Father John Misty @ The Corner
“You’re a fucking idiot,” my boyfriend told me. In the weeks preceding the Father John Misty gig, he had twigged to my secret crush on Josh Tillman, largely because I kept posting about it on Facebook. Here’s a video of Father John Misty on Letterman, sa-woon. Here’s J Tillman in a fake five-and-a-half-minute-long commercial for Japanese whisky. Here are some of the many hilarious things J Tillman has posted on Twitter. My partner thought I was a fucking idiot not because I had developed a crush on a musician (which happens every two to three minutes) but because the musician in question is clearly a massive fucking idiot. In the six months since Tillman liberated himself from the Fleet Foxes, moved to LA and started his new musical venture, the music world has become a dumping ground for his seemingly gargantuan ego. I personally have sat through (read: encouraged) two awesomely pretentious and long-winded interviews with Tillman, and read countless others. (At the end of my first interview his tour manager said, “Was that okay? I heard him say ‘Schopenhauer posits’ and I thought, oh shit.”) Tillman is, in many ways, an unbearably smug individual, perpetually hurling himself at the spotlight – the kind of person who only looks into your eyes to see his own reflection. But, he is also one talented motherfucker. I mean Christ, that man can sing. (He is also horrifically good-looking, but this has no bearing on my feelings towards him whatsoever).
When Tillman opened his mouth to croon the first lines of Fun Times In Babylon at The Corner, you could feel the crowd lean back, eyes wide. It was a golden moment. With a full band around him – two gifted guitarists, a bass player, a guy on synth and a drummer – the beautiful opening track from Fear Fun soared out in pristine condition, teeming with all the melancholy, nihilism and romance of the original recording, but bigger; impossibly big and warm and lovely.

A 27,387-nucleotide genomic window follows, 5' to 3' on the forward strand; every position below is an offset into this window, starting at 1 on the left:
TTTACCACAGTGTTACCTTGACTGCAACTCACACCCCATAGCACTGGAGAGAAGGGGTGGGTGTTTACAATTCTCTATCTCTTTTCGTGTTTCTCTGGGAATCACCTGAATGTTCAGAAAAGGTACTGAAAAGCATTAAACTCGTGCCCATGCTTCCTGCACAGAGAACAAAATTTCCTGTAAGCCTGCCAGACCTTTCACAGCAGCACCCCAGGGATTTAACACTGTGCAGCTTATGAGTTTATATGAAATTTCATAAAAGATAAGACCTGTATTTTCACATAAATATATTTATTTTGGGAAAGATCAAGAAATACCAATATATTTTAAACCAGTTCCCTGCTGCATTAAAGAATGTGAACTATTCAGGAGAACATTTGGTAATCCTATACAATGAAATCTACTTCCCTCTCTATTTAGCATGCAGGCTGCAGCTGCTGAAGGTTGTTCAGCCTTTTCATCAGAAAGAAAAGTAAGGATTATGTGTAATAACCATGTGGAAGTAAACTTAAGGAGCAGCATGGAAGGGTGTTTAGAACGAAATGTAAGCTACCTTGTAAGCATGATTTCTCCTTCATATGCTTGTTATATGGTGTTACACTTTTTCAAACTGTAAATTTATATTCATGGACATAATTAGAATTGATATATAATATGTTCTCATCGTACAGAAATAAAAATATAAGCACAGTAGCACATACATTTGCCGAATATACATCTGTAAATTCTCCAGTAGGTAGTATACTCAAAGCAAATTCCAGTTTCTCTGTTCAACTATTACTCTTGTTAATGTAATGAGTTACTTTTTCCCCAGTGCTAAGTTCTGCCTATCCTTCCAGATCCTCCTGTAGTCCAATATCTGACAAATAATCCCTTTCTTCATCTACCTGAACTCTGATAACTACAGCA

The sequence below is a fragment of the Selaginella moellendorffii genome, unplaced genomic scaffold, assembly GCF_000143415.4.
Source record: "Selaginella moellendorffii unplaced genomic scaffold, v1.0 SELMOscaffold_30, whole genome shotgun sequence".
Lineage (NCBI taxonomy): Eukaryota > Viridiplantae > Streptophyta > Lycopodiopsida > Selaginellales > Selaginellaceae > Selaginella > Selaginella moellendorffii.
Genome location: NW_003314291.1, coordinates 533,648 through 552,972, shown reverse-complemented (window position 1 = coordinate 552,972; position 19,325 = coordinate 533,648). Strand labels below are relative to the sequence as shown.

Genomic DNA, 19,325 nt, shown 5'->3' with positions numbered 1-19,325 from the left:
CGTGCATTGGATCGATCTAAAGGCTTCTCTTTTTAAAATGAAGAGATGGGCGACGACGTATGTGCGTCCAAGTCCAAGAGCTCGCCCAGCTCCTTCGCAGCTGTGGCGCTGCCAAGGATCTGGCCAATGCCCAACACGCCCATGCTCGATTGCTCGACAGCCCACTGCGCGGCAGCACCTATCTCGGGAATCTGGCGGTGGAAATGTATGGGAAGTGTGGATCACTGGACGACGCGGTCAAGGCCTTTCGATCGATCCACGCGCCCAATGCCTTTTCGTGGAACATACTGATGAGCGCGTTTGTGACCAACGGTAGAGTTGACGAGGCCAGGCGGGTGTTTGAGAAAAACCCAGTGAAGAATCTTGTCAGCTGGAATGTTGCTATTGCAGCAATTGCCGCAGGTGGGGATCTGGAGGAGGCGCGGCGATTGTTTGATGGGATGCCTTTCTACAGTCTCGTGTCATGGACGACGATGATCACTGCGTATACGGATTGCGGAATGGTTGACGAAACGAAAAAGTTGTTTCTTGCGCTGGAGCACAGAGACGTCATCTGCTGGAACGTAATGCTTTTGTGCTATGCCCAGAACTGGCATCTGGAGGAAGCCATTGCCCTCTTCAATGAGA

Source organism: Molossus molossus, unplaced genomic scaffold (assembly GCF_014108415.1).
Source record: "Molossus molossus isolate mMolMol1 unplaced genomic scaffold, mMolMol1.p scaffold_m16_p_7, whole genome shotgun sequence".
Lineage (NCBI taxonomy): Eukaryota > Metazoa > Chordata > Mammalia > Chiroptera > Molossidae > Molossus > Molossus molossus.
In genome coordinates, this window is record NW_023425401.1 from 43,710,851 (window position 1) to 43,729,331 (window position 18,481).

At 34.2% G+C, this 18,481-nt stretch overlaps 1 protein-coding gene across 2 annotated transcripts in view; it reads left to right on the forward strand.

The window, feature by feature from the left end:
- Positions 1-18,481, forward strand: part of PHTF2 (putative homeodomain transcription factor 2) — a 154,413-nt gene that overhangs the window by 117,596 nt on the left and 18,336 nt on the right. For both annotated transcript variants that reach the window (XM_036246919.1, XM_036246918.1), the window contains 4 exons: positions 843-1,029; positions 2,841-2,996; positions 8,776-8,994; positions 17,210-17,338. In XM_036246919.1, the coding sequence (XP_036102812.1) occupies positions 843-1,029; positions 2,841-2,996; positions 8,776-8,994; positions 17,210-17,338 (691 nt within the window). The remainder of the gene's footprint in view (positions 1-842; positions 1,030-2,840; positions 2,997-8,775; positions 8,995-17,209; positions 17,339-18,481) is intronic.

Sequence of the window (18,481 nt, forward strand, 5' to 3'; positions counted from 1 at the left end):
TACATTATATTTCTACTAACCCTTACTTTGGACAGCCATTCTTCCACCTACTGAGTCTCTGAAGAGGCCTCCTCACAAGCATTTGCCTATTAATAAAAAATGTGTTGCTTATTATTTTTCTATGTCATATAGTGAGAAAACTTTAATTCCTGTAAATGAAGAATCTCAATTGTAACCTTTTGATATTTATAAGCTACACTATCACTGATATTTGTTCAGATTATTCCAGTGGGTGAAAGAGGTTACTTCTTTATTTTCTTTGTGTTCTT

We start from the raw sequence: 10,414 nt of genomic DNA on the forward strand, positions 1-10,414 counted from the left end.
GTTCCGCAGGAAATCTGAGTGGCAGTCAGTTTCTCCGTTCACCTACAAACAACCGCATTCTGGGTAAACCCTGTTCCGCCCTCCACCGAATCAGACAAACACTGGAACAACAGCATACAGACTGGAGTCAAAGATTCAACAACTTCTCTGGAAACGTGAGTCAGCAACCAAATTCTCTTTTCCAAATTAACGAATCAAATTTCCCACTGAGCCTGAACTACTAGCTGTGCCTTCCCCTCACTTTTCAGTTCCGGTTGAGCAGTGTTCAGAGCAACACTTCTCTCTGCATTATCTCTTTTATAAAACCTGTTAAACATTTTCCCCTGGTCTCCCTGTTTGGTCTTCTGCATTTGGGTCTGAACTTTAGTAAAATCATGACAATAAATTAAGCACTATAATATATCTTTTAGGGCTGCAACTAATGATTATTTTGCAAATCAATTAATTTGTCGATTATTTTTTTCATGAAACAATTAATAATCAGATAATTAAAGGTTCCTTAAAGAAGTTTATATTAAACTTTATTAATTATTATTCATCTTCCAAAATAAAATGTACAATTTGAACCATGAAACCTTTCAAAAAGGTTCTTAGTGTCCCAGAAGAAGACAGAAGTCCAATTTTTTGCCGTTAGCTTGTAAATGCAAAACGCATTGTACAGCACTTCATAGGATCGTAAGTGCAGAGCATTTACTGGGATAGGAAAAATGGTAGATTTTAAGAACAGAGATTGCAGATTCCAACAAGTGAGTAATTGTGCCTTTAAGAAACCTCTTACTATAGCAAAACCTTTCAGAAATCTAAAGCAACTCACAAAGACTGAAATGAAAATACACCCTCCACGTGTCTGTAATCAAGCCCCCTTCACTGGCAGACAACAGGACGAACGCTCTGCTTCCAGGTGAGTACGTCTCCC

I brought a couple of male friends to the gig with me – a few female friends, too, but it was the guys’ reaction I was interested in (ladies are not to be trusted when it comes to Father John Misty, the uterus starts giggling and drowns out the brain). I turned to the boys a few minutes in and asked how they liked it. "Fucking amazing," they said. "He’s the real deal, isn’t he?" (I’m not making that part up, my mate Daniel is very sweet and earnest. Although he did thank me the next day for what he called an “arse-numbingly good” show.)
Unlike the sets I saw at SXSW, where Tillman’s spent as much time making surreal jokes as he did playing songs, his gig at The Corner was all music, bringing every seedy, glorious track on the album to swollen life with a sonorous voice that would kill it in both '70s folk and musical theatre. Honestly, it makes me feel sick to think about how nice it must be to sing that well. And live, even the least listenable tunes on Fear Fun were fantastic, even Writing A Novel, which was transformed from hokey twang fest to stomping hoe-down on stage. That song, which I hate, provided one of the best moments in the show. That goofy, bouncy throwaway tune saw Tillman come alive as this flailing, acid-tripping shaman who dances like no-one is watching. Seeing him fling his hips around in a semi-retarded fashion I thought, sa-woon. It’s impossible not to love this very strange, very charismatic fucking idiot who knows he was born to be a star.
BY SIMONE UBALDI
LOVED: My boyfriend’s refusal to acknowledge musical genius in good-looking people.
HATED: The kids in front of us who watched the whole set through their goddamn iPhones.
DRANK: Jagermeister. Did not end well.